Beijing Finds Anti-Japan Propaganda a 2-Edged Sword


New York Times

May 3, 3005

BEIJING, May 2 - Of all the customers his paper company has worldwide, Wang Liqun appreciates Japanese the most. Unfailingly polite and punctual, they cultivate long-term business ties and always pay their bills, he says.

Yet even when he and his best clients share a quiet meal and unburden themselves with sake, they studiously steer clear of discussing the past, especially the atrocities Japan committed during its World War II-era occupation of China.

"They have a tendency to avoid sensitive topics," Mr. Wang said. So as China's popular uprising against Japan gathered steam last month, he ordered employees in his Beijing headquarters to stop buying Japanese goods "to show we have not forgotten."

Surging anti-Japan sentiment, which has plunged relations between Asia's leading powers into crisis, has been fanned in part by official propaganda and hot-headed Chinese youth. But pressure on Japan to face up to its own history was initiated, and could be sustained well into the future, by people like Mr. Wang, 37, who has an M.B.A., travels abroad, runs his own company and cares passionately about Japanese amnesia.

Japan has joined traffic jams and the housing bubble as a top concern for the urban middle class. Entrepreneurs and white-collar professionals have benefited disproportionately from China's economic policies, but many say they worry their government will not press historical grievances against Japan, a major investor and trading partner, for long.

"Our government takes a soft line on foreign policy," said Li Bin, the chief executive of Nirvana, a health club chain that has supported the anti-Japan movement. "They put economic development first. It is critical for successful people to stand up for the rights and interests of the country." Such sentiments make the Japan issue - and nationalism generally - a double-edged sword for the government.

China reversed course late last month and ordered people to let the government handle Japan itself. But the authorities are clearly worried that patriotic protests could return, perhaps as soon as May 4, the anniversary of a protest in 1919 that defined modern Chinese patriotism. More protests could put as much pressure on the Chinese government as on Japan.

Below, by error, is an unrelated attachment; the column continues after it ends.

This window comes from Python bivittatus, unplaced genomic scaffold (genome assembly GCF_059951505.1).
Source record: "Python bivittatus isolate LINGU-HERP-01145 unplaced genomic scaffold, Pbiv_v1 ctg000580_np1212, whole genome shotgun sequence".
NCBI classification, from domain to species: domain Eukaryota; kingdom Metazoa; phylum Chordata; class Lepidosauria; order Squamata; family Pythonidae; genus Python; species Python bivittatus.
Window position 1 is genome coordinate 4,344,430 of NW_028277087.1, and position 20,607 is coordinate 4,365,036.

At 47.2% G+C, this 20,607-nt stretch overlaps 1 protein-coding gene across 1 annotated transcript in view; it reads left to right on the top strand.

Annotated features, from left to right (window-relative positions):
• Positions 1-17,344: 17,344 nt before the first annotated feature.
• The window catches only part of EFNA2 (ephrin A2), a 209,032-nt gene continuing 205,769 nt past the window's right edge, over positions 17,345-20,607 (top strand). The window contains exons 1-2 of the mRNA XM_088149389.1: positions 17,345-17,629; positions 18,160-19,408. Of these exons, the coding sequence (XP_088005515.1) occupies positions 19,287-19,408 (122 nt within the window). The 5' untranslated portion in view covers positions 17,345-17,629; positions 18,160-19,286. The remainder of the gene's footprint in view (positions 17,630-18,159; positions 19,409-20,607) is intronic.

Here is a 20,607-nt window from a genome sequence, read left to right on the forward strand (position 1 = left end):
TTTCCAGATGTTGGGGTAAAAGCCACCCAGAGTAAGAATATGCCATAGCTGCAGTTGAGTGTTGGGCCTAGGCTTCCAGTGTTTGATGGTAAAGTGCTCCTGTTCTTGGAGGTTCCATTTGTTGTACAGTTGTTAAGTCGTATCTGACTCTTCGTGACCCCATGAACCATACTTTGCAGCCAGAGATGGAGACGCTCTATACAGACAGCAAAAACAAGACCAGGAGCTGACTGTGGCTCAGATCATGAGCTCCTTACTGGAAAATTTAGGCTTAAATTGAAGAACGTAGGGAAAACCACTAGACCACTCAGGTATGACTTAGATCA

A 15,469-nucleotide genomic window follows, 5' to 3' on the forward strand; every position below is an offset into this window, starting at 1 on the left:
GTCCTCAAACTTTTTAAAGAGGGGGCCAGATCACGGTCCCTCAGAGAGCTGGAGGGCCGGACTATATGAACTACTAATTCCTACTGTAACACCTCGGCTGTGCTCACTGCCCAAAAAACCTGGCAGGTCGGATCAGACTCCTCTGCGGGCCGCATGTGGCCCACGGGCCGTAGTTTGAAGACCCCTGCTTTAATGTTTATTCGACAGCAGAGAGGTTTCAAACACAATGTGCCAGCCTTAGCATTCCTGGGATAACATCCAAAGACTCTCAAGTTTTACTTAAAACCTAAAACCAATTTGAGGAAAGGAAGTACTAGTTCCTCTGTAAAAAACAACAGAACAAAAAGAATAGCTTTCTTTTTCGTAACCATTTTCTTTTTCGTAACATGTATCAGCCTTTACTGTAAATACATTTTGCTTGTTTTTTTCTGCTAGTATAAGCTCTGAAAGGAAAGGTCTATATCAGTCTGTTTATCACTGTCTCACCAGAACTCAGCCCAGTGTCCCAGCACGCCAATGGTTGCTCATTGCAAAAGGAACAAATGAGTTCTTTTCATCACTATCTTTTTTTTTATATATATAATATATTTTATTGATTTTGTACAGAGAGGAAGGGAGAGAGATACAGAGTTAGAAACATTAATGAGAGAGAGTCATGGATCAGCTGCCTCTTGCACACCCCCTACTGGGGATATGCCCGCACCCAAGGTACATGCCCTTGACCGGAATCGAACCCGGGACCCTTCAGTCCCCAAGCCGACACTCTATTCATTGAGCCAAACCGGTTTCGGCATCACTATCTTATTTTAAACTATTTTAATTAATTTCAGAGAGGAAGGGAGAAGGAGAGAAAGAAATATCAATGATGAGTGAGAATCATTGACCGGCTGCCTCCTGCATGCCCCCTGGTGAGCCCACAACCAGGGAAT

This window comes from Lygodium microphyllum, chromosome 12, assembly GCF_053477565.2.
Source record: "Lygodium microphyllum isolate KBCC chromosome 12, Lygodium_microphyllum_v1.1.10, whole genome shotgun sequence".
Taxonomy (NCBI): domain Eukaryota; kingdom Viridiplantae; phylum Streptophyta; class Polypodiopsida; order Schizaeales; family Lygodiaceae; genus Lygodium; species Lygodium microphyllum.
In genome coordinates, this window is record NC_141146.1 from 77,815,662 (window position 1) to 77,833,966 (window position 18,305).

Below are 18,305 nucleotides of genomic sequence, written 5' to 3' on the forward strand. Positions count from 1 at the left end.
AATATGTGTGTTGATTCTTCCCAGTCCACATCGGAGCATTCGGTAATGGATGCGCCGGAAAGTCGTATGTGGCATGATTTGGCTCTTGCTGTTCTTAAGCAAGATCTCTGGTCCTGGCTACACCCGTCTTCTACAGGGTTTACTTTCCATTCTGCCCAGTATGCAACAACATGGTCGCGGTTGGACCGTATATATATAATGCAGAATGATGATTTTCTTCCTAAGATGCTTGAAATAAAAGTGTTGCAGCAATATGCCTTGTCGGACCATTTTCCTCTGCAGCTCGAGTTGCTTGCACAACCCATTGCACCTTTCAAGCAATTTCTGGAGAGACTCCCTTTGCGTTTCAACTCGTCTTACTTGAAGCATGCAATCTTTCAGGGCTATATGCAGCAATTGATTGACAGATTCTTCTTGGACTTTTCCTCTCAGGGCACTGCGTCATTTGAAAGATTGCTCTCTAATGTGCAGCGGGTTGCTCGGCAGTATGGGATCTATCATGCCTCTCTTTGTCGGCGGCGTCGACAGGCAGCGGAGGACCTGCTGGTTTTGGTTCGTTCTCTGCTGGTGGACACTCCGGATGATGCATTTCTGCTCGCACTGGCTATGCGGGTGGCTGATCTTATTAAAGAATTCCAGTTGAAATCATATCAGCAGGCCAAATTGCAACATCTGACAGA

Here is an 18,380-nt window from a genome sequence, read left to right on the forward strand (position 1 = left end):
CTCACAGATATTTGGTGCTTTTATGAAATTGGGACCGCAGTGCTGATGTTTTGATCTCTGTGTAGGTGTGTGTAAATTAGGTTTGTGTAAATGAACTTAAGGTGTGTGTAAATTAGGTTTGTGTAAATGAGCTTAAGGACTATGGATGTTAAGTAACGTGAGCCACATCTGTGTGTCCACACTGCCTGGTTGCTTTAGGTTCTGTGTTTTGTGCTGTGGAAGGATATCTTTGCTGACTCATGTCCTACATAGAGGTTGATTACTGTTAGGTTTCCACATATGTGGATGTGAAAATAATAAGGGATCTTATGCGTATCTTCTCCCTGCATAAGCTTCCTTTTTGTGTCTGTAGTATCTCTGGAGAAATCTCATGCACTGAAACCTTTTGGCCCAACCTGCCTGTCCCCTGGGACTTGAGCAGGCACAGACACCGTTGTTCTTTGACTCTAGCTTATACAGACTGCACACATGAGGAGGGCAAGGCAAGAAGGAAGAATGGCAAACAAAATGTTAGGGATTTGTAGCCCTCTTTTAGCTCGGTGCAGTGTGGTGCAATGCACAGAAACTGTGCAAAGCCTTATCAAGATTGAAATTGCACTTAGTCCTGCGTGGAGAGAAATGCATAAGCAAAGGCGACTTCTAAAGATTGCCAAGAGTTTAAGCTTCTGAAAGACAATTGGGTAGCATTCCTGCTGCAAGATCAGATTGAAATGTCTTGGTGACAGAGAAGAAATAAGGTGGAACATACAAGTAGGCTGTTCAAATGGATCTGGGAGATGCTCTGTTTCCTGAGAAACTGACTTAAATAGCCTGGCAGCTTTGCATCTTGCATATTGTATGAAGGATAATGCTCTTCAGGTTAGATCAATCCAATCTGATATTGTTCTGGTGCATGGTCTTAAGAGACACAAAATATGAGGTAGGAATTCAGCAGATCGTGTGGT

The Communist Party stirs patriotic feelings to underpin its legitimacy at a time when few, even in its own ranks, put much faith in Marxism. Official propaganda and the national education system stress the indignities suffered at the hands of foreign powers from the mid-19th century through World War II. Japan, which China says killed or wounded 35 million Chinese from 1937 through 1945, gets the most attention.

This spring officials did little to stop a petition drive against permanent Japanese membership in the United Nations Security Council, to discourage a boycott of Japanese goods or even to prevent unusual and sometimes violent street protests. The government used the popular movement as leverage to demand concessions from Japan and flex its muscles at the United Nations.

But China has never made nationalism the driving force of its foreign policy. The government mainly emphasizes its desire to have a "peaceful rise" that does not impinge on its neighbors, and the authorities are nervous about disrupting the flow of investment and technology that has powered economic growth.

Moreover, anti-Japan protests have a long and, for the government, a sobering history. A student-led march on May 4, 1919, to protest the decision by World War I Allied powers that allowed Japan to take over Germany's colonial territories in China spawned Chinese resistance against Western colonialism. But the May 4 movement and uprisings in 1931 and 1937 turned against the government.